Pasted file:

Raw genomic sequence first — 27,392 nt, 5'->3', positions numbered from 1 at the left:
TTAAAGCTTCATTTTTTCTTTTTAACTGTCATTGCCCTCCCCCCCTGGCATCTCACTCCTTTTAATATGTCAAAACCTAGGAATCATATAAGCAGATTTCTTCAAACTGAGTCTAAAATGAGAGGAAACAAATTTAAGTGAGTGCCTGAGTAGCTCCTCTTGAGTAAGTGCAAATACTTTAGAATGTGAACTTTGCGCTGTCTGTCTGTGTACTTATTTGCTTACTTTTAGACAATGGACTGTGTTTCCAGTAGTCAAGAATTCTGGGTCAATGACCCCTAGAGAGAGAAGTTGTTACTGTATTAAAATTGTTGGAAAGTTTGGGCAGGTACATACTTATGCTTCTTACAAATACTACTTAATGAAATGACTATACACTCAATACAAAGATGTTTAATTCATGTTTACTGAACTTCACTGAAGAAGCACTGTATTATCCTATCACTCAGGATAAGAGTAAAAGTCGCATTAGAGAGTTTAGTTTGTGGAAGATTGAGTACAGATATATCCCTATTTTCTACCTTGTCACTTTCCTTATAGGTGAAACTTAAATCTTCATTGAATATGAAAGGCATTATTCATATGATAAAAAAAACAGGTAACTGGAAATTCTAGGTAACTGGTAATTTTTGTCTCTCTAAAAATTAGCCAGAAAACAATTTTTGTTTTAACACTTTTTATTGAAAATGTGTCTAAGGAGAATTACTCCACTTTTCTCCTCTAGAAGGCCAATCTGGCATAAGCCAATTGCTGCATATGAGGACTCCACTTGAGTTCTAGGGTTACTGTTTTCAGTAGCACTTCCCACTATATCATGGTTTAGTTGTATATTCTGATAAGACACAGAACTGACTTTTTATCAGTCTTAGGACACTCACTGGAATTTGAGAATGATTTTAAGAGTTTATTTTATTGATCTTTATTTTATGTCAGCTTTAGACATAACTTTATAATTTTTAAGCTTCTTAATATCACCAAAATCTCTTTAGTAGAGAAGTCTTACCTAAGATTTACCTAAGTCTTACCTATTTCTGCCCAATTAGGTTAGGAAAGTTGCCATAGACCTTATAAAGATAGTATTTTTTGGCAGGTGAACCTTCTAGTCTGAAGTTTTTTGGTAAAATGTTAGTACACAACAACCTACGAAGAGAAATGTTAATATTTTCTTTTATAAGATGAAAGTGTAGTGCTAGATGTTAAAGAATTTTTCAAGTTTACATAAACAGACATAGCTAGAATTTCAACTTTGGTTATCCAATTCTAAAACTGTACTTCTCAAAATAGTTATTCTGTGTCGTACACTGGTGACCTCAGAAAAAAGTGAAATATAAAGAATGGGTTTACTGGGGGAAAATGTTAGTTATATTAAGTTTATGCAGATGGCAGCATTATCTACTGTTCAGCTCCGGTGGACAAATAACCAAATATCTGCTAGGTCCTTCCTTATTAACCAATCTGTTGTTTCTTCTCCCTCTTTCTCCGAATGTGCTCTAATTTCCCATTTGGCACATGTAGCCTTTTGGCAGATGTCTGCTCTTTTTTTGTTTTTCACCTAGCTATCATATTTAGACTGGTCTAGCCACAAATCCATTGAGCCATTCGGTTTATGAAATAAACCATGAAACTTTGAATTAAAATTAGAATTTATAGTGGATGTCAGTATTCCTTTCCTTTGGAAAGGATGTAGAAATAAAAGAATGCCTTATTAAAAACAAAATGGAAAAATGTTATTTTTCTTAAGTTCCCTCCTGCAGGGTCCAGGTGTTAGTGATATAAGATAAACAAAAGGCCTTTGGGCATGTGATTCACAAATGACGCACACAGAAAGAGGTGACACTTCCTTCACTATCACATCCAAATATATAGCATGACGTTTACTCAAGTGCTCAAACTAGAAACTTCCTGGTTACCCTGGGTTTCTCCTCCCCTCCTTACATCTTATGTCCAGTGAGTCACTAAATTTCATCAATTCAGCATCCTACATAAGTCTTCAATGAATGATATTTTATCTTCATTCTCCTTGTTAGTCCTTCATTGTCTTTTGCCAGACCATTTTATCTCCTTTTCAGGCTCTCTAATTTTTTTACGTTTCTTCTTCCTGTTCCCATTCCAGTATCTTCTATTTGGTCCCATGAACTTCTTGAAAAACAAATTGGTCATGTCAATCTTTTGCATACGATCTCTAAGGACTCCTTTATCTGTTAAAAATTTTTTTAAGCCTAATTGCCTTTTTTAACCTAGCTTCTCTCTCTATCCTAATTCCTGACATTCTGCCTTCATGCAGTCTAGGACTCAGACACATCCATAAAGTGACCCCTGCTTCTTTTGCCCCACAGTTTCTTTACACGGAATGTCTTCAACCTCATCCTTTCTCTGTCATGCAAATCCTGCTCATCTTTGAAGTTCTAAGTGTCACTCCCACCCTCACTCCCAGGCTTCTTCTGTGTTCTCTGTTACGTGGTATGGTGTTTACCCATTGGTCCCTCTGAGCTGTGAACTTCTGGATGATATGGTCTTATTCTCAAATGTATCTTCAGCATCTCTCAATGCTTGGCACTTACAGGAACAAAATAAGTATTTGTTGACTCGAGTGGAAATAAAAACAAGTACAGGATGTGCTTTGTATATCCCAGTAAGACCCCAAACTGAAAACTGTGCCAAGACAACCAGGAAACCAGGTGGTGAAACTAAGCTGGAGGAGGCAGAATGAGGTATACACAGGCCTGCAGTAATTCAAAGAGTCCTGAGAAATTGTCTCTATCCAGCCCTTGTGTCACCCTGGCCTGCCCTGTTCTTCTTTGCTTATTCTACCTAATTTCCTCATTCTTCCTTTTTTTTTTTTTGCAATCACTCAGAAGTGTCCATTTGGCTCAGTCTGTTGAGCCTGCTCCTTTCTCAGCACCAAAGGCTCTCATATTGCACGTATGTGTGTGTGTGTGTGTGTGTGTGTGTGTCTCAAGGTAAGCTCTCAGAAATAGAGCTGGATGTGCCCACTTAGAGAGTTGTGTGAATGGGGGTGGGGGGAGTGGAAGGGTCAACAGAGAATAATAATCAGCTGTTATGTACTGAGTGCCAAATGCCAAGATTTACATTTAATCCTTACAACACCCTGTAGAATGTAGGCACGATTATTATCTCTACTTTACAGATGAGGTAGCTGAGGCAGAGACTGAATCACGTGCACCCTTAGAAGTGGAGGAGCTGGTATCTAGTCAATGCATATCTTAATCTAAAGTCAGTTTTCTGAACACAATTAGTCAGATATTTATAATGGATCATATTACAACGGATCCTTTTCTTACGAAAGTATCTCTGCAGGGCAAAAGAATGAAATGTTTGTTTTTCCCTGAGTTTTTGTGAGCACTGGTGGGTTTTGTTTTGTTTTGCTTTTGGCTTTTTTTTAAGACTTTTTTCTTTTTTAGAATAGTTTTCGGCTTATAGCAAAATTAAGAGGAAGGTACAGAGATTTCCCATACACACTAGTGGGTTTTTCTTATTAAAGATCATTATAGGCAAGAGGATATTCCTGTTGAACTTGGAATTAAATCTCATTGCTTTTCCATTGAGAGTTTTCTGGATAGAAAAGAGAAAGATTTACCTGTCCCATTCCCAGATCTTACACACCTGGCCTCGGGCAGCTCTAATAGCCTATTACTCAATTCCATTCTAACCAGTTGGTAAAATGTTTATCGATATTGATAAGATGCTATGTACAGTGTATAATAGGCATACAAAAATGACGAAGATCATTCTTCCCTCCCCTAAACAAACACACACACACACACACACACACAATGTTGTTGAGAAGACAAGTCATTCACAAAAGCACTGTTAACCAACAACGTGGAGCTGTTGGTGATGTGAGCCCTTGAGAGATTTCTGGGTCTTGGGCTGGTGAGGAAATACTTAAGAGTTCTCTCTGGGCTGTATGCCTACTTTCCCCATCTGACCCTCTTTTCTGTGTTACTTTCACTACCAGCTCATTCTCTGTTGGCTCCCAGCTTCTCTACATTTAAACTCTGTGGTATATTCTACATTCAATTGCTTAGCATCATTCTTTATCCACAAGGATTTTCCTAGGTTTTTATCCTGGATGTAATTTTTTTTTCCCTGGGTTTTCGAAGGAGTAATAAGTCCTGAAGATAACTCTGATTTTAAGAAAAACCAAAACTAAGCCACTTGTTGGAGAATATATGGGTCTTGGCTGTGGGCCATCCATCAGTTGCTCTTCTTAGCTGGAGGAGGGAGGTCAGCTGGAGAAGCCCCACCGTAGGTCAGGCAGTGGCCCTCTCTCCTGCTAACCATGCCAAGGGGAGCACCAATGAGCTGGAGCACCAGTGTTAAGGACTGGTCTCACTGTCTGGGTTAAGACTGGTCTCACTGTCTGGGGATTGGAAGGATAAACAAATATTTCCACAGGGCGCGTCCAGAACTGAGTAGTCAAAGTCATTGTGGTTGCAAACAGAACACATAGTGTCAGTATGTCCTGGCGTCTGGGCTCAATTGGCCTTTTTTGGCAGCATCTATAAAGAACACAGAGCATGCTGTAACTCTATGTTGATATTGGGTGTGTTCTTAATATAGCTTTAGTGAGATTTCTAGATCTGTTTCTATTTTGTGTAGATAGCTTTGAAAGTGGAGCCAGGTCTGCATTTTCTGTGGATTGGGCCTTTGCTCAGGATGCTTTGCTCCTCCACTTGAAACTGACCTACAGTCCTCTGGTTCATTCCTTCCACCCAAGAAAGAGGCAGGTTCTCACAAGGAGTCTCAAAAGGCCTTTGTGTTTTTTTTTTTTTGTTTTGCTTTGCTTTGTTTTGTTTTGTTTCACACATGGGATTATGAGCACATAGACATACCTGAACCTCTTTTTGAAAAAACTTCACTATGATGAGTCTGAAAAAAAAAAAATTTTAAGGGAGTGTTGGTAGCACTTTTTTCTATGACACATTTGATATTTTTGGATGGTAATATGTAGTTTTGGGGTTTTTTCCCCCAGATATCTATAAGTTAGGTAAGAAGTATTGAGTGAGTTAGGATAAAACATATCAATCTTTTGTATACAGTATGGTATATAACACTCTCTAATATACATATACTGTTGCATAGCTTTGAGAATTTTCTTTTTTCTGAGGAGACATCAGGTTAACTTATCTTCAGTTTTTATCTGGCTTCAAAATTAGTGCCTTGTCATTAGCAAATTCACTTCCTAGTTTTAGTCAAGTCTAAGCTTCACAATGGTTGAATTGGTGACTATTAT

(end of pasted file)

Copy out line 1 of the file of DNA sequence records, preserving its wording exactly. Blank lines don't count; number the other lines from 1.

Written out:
Raw genomic sequence first — 27,392 nt, 5'->3', positions numbered from 1 at the left: